Turtle conservation rules cut Hawaii’s swordfish season short for 2nd year in a row

Updated: Mar. 21, 2019 at 7:39 PM HST
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HONOLULU (HawaiiNewsNow) - Swordfish season typically run through the month of June.

But the 15 boats that make up Hawaii’s shallow-set longline fleet are sidelined for now.

That’s because a law protecting endangered sea turtles has cut Hawaii’s commercial season short for the second year in a row.

Earlier this week, fisherman hooked a loggerhead turtle ― the 17th one of the year.

By law, that interaction brought the fleet’s season to an abrupt end.

The incident has members of the fishery management council calling on government to loosen regulations.

“It impacts fisherman. It impacts jobs. When the fishery closes, boats don’t go out,” said Archie Solia, Western Pacific Regional Fishery Management Council chairman.

The Hawaii fleet snags more than half of all the broadbill swordfish caught in the United States.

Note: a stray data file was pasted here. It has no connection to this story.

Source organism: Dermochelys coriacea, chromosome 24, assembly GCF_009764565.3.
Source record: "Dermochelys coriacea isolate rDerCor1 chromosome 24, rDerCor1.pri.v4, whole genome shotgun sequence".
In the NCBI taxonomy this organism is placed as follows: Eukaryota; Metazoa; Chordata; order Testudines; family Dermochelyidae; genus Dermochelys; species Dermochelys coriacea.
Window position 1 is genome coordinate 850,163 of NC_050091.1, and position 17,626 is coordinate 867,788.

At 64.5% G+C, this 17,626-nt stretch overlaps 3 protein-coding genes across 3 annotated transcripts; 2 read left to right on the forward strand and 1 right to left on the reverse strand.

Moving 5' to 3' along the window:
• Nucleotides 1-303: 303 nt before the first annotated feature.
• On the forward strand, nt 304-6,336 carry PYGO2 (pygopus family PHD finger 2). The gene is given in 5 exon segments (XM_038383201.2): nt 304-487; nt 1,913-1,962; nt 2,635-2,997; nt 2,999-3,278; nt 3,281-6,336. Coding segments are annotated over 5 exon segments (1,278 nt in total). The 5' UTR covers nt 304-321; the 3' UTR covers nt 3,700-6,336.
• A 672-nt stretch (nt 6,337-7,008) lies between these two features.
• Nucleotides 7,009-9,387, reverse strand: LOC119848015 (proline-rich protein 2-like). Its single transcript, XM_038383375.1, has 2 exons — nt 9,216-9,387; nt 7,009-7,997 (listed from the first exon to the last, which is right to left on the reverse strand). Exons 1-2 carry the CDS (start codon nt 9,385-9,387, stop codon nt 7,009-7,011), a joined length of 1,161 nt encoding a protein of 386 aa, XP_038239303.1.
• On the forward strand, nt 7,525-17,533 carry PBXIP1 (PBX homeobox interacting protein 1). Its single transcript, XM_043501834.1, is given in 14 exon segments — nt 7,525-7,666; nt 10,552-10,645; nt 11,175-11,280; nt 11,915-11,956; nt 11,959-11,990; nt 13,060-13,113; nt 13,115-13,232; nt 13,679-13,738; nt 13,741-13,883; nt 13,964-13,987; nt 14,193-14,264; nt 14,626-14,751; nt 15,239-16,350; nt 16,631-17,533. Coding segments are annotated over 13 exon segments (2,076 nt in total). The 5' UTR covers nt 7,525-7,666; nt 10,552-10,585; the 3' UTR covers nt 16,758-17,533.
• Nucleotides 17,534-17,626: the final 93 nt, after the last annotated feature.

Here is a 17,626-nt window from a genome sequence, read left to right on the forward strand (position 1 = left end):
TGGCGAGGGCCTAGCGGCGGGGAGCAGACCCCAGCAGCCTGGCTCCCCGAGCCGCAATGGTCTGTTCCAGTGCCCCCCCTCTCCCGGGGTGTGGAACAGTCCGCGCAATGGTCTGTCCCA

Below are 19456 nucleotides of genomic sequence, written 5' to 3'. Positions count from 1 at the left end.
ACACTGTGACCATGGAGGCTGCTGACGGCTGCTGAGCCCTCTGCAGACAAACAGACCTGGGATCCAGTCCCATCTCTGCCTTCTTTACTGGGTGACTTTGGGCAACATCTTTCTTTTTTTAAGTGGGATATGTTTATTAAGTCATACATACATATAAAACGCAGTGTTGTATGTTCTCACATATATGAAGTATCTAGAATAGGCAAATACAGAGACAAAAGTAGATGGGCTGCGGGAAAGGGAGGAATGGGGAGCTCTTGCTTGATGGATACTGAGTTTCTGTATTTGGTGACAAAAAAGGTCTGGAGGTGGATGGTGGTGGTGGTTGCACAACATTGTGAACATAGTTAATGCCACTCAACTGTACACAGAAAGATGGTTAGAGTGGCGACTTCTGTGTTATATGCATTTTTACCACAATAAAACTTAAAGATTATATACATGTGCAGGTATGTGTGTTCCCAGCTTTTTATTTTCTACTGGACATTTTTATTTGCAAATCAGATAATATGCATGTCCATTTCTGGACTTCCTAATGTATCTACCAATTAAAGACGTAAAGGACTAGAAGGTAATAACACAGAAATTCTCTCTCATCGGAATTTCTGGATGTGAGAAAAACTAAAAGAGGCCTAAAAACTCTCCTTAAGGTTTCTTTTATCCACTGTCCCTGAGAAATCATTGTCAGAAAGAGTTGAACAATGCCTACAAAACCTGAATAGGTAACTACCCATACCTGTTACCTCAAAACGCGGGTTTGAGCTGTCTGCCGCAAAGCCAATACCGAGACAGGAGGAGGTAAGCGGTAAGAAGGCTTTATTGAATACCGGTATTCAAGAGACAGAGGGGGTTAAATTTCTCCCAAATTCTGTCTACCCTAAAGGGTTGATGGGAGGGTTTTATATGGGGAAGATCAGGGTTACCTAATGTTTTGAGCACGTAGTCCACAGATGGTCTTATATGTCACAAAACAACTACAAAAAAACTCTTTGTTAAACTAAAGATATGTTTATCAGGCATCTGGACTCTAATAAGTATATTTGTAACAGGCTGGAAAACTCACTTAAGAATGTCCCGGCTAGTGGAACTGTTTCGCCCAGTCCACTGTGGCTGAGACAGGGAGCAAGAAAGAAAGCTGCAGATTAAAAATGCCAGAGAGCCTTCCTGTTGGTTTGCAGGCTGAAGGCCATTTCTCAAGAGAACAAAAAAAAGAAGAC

Most are shipped to the mainland. With no supply, those buyers will be forced to go overseas.

Meanwhile, boat owners face a tough decision: Fish for something else or sit at the dock.

“Some boats can’t afford to switch gear so they’re just going to have to tie up. And when you tie up there’s no income,” said Solia.

David Henkin is an attorney at Earthjustice, and has a different perspective on the issue. He says the population of loggerhead turtles has declined 90 percent over the past 60 years and need protection.

“I think the fact that the fishery hit its limit on how many turtles it can harm less than three months into the year is a testament to the existential threat this fishery poses to the loggerhead turtle,” he said.

While there has been a slight increase in the population in recent years, Henkin say the species is still at risk.

“The fisheries biologist have looked at the situation and determined there is a maximum of 17 of these turtles that can be hooked each year and not risk the species going extinct,” said Henkin.

Fishery officials say all of the turtles hooked this year were released alive.

In the meantime, federal officials are doing another evaluation on longlining’s impacts on the species. The fishery won’t reopen until it’s complete.

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